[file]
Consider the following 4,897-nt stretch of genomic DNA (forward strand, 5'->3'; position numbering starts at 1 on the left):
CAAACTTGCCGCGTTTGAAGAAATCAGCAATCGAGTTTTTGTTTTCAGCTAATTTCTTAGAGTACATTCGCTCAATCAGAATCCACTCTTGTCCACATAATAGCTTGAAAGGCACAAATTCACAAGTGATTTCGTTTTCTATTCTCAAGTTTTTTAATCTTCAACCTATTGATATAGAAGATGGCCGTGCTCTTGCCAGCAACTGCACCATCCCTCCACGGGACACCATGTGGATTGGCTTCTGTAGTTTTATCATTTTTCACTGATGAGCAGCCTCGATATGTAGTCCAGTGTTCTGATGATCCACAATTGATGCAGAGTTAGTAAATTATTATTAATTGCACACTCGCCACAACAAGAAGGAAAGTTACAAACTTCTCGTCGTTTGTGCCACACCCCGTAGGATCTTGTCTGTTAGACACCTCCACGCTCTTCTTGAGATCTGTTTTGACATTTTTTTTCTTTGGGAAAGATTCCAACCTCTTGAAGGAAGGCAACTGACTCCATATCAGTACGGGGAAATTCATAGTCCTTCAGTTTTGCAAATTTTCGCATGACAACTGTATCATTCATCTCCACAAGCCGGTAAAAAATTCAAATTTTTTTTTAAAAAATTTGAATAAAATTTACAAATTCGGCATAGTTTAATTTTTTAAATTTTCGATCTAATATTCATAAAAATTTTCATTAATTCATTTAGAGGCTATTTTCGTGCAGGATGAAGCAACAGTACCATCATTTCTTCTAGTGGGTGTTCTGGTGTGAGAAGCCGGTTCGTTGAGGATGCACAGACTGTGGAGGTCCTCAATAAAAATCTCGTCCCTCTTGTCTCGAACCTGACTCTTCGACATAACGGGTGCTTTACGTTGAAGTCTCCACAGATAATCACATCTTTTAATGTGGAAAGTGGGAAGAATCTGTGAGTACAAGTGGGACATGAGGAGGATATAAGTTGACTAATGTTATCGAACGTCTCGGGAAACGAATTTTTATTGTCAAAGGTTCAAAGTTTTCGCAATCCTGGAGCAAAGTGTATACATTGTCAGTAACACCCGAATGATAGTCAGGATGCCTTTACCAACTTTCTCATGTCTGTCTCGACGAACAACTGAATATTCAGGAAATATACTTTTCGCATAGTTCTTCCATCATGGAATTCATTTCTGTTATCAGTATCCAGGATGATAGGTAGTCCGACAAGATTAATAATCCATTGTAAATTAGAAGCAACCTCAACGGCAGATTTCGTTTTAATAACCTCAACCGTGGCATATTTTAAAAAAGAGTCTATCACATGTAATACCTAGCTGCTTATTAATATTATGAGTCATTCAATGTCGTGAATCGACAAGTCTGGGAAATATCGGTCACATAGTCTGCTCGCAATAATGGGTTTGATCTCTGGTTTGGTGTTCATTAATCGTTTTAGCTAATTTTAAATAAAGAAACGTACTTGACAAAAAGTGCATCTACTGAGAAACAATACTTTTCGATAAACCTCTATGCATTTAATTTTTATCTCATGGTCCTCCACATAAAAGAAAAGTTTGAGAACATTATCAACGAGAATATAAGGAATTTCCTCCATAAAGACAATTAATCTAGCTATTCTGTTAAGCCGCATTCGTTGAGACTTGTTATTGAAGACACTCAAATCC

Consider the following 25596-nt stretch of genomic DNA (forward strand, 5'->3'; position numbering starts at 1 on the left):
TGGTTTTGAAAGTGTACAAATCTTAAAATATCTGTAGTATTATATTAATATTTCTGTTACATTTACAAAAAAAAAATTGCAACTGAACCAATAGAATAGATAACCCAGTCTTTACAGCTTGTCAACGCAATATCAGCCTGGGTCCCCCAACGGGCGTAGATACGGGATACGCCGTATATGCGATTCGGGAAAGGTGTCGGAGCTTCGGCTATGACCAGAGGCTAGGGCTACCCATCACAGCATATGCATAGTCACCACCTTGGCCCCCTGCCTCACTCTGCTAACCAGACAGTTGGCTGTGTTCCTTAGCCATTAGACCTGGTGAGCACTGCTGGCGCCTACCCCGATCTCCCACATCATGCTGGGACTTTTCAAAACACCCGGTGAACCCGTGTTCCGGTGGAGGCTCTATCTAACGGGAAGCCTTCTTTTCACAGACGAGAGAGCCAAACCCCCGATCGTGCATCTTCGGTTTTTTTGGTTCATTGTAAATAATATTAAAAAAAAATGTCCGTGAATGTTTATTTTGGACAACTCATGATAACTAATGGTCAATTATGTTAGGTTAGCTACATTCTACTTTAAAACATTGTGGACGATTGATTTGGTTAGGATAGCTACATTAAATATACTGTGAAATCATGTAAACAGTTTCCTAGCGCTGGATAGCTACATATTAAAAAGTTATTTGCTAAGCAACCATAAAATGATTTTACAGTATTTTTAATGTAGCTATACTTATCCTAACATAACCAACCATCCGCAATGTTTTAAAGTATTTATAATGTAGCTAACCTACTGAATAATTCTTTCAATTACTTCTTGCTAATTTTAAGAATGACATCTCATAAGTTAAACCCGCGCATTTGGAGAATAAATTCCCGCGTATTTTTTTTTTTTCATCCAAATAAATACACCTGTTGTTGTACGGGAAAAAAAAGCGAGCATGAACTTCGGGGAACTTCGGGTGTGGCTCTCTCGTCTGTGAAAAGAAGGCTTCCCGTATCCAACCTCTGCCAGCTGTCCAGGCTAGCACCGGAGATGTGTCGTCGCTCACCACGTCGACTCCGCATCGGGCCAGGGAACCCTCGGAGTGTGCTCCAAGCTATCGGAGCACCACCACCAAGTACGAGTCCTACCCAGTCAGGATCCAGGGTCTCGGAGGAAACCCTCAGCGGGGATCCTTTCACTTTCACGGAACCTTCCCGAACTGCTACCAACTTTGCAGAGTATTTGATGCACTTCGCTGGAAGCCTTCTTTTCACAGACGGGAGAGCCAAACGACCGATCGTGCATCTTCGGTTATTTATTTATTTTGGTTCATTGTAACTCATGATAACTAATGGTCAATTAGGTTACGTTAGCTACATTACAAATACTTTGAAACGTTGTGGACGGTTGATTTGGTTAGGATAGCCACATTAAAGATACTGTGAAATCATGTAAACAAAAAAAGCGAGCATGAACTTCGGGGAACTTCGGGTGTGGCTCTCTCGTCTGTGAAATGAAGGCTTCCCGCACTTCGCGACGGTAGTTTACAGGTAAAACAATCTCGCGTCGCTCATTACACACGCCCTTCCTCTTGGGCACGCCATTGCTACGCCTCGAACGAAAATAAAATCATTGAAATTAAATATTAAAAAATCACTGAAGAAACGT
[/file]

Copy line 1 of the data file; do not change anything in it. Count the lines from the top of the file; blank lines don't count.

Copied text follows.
Consider the following 4,897-nt stretch of genomic DNA (forward strand, 5'->3'; position numbering starts at 1 on the left):